I’m Dr. Josie Ahlquist—a digital engagement and leadership consultant, researcher, educator, and author. I’m passionate about helping people and organizations find purposeful ways to connect, engage, and tell their unique story. I provide consulting, executive coaching, and training for campuses, companies, and organizations that want to learn how to humanize technology tools and build effective and authentic online communities.

My blog and podcast have been recognized by EdTech Magazine, Inside Higher Ed and the Chronicle of Higher Education. My book, Digital Leadership in Higher Education, was published in 2020 and was listed as a #1 new release for college and university student life. I have been growing my consultancy since 2013 and am based in Los Angeles. When I’m not helping clients lead online, you might find me training for a triathlon, spoiling my nieces and nephews, or exploring with my husband and our rescue dogs in our new RV called Lady Hawk.

I’d love to connect! Find me on Twitter, Instagram, LinkedIn, and Facebook.

Share this post!

You may also like...

Person holding a smartphone with both hands, smiling, visible from the nose down, set against a coral background with text overlay reading "SOCIAL MEDIA MANAGER SUMMER GUIDE - A Survival Kit for Higher Ed Social Media Managers" and a logo stating "Dr. Josie Ahlquist, purpose-driven digital leadership.

Summer Social Media Manager Guide

Summer’s here, but the pressure to deliver outstanding social media results isn’t taking a break. Whether you’re part of a team or a team of one, I want you to know you’re not in this alone.

Read More »
Blue and pink graphic highlighting fifteen next-gen higher education women.

NextGen Higher Ed: 15 Women Shaping the Future of Marketing and Communications

A new generation of women is poised to lead the charge in the ever-evolving landscape of higher education marketing and communications. 

This post spotlights 15 remarkable women who are the next wave of higher ed marketing and communications leaders. Prepare to be empowered, informed, and inspired.

Read More »

Chapman University’s Transformative Social Media Strategy in Residence Life

This post serves as a case study, exploring how social media strategies can be tailored and optimized to meet the unique needs of residence life, and showcasing the tangible impact on community engagement and program success.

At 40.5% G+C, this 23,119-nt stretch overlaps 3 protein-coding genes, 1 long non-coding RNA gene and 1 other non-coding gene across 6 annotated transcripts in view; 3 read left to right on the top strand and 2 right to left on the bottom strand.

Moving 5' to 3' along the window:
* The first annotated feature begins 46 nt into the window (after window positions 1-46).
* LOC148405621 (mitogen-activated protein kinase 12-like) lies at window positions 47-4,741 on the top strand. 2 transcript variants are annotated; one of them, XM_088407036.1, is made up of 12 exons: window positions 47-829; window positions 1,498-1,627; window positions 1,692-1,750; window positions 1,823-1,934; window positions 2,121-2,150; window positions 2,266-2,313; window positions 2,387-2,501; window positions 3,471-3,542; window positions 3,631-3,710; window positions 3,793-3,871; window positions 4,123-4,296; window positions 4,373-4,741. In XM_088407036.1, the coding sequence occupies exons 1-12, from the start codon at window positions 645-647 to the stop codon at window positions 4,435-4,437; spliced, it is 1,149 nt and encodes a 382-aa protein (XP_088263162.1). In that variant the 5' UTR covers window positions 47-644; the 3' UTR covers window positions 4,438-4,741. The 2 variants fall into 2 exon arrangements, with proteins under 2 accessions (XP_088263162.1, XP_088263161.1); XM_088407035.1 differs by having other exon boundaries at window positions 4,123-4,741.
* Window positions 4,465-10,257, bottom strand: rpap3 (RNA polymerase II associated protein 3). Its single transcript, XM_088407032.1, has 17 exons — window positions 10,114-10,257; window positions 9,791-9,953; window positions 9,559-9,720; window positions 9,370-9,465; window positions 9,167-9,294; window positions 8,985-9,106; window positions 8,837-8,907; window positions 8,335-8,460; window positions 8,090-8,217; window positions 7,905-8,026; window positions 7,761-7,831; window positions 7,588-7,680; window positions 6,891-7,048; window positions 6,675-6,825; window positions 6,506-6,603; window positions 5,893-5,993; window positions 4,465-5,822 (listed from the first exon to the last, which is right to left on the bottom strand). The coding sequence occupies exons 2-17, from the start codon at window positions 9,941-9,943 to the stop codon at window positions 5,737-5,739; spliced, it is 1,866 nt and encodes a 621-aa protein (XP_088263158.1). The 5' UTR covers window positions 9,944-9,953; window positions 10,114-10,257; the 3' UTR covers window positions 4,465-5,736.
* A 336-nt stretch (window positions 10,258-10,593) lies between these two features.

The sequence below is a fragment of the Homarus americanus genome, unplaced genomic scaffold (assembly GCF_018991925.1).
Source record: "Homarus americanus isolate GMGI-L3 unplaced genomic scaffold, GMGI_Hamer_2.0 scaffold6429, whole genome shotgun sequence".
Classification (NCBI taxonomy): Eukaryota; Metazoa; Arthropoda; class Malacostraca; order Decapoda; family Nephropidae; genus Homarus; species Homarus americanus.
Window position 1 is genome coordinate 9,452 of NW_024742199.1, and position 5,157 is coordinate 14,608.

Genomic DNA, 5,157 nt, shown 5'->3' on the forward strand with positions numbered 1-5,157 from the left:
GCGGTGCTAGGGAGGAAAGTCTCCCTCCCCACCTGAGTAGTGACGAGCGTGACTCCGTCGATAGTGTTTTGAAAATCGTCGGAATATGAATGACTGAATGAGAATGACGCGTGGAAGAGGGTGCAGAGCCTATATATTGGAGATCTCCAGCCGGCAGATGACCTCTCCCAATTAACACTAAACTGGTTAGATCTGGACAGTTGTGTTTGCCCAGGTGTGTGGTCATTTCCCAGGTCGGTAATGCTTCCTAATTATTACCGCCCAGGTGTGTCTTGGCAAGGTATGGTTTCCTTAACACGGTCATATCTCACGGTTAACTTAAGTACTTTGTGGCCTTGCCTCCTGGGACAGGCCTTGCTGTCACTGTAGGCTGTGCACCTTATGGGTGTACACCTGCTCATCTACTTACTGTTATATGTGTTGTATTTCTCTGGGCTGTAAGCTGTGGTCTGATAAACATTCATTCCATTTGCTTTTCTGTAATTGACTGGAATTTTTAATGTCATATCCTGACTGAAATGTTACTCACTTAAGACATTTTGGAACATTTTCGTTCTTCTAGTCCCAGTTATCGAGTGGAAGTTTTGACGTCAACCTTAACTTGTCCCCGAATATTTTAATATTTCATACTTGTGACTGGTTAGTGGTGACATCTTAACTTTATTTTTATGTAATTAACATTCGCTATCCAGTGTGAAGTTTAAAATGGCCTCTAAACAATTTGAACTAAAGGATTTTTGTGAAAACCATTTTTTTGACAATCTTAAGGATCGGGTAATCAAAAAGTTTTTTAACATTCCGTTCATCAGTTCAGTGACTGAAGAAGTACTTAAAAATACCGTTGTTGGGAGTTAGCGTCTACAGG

Within this case study, we look at how Tim Alexander, a previous Digital Community Cohort participant and Resident Director at Chapman University, utilized DigiCohort tools to grow Chapman’s residence life community both online and in-person.

Read More »

Subscribe to my newsletter

For the latest on digital engagement and leadership and everywhere they intersect.

Rebekah Tilley

Assistant Vice President, University of Iowa Center for Advancement

Rebekah Tilley is the assistant vice president of communication and marketing for the University of Iowa Center for Advancement (UICA). In that role she supports fundraising and alumni engagement efforts for the university, including its CASE Gold winning Iowa Magazine, and serves UICA in a variety of strategic communication efforts.

Previously she was the director of strategic communication for the University of Iowa Tippie College of Business, and the director of communication for the University of Kentucky College of Law. She is a Kentucky native and a proud alum of the University of Kentucky.

Connect with Rebekah

Spark your mission on social media

Sign up for the Digital Leadership Download

The newsletter that brings the latest in digital engagement and leadership right to your inbox

Unsubscribe anytime. Read our Privacy Policy.

Sign up for the Digital Leadership Download

The newsletter that brings the latest in digital engagement and leadership right to your inbox

Unsubscribe anytime. Read our Privacy Policy.